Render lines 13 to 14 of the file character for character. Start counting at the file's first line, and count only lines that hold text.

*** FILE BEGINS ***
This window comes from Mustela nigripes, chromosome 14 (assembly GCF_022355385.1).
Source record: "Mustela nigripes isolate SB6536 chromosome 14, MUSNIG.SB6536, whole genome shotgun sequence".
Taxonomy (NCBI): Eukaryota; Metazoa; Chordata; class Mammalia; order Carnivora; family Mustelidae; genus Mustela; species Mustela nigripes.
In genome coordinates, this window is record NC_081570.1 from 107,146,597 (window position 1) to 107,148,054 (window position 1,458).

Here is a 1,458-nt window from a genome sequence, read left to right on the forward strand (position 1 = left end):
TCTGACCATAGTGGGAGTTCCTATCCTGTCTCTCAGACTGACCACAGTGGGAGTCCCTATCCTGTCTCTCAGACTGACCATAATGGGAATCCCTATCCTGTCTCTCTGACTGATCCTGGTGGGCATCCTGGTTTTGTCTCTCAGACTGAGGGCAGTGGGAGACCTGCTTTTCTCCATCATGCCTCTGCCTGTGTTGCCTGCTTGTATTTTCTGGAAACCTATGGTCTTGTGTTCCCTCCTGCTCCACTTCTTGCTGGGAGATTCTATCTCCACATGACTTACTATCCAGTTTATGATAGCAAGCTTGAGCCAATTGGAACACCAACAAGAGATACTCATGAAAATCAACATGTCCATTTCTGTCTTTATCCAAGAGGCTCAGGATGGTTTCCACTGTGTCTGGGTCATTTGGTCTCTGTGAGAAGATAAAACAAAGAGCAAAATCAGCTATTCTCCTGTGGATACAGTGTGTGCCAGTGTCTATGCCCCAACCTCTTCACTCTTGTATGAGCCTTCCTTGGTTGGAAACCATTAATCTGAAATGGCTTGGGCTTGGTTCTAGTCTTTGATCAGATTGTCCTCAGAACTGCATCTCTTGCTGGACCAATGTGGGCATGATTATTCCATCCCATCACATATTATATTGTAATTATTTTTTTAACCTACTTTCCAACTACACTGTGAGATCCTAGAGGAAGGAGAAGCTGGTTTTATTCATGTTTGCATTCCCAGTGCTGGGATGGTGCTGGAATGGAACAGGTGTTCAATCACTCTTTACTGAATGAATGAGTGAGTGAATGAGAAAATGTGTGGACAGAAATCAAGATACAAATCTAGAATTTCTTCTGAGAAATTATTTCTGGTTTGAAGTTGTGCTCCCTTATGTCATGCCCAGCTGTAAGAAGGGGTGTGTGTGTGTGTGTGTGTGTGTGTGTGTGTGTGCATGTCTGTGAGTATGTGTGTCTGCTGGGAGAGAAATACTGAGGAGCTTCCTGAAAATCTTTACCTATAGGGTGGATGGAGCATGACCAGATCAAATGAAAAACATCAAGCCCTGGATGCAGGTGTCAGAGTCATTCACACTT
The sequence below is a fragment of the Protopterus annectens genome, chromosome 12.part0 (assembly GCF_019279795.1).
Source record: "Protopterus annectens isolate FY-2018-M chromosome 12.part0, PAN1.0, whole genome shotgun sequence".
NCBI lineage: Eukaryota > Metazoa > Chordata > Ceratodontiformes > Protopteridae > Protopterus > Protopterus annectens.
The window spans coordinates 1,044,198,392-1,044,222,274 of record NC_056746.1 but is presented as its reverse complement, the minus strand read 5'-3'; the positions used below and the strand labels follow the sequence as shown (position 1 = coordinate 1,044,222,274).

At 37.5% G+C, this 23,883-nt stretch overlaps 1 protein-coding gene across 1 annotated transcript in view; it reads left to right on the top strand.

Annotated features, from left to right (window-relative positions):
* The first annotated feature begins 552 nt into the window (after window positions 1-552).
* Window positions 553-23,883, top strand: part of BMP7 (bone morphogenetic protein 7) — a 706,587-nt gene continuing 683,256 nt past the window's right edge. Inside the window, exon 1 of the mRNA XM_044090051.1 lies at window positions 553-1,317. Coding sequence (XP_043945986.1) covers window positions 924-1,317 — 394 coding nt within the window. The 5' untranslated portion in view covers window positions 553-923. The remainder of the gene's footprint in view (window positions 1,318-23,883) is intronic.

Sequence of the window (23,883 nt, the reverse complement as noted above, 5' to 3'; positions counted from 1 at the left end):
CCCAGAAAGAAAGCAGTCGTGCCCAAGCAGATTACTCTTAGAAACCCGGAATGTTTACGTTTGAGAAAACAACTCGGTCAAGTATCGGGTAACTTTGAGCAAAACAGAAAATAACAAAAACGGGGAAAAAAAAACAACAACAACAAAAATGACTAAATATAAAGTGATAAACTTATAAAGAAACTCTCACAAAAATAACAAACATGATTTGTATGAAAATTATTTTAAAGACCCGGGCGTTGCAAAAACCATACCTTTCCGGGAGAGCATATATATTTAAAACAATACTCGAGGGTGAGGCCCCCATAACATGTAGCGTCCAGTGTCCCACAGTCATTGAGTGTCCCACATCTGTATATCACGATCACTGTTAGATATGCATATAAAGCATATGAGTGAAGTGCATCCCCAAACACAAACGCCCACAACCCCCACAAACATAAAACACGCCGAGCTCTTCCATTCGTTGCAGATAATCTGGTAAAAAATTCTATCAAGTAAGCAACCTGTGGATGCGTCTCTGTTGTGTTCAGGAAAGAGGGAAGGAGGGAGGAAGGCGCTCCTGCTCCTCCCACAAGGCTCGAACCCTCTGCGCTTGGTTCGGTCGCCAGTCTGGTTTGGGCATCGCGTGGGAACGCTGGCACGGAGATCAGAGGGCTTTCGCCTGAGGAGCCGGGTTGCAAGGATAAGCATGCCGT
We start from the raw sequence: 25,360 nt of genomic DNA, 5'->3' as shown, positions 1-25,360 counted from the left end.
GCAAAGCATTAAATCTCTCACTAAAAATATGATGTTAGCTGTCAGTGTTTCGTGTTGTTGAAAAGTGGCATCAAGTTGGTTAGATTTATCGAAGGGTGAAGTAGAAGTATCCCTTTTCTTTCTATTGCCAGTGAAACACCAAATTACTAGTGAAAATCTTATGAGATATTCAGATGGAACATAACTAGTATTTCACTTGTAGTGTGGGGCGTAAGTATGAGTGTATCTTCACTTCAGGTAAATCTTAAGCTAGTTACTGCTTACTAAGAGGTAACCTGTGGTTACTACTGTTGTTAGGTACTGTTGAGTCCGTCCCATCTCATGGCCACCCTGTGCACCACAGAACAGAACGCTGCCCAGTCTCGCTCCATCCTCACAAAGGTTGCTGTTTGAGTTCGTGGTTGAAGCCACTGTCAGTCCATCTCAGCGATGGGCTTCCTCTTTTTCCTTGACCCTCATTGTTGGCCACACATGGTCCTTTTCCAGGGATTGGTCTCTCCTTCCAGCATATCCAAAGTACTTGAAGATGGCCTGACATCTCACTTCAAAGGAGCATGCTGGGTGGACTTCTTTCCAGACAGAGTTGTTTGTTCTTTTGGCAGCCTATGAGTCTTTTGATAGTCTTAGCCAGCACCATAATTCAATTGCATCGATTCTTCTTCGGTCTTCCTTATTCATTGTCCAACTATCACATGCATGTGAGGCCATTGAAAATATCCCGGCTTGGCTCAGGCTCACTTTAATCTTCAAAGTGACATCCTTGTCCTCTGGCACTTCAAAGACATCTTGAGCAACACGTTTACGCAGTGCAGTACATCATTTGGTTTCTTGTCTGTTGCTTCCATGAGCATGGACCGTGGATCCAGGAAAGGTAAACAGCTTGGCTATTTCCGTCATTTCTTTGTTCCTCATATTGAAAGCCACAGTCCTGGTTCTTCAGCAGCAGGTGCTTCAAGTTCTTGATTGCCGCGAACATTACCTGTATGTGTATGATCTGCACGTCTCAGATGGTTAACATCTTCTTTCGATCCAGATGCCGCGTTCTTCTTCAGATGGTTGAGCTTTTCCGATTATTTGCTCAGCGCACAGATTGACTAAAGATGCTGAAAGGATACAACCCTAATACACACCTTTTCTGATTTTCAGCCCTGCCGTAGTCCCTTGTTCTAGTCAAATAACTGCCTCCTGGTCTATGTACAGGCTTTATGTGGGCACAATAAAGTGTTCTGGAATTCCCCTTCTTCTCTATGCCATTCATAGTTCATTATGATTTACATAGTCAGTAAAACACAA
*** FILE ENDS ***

* The first annotated feature begins 552 nt into the window (after window positions 1-552).
* Window positions 553-23,883, top strand: part of BMP7 (bone morphogenetic protein 7) — a 706,587-nt gene continuing 683,256 nt past the window's right edge. Inside the window, exon 1 of the mRNA XM_044090051.1 lies at window positions 553-1,317. Coding sequence (XP_043945986.1) covers window positions 924-1,317 — 394 coding nt within the window. The 5' untranslated portion in view covers window positions 553-923. The remainder of the gene's footprint in view (window positions 1,318-23,883) is intronic.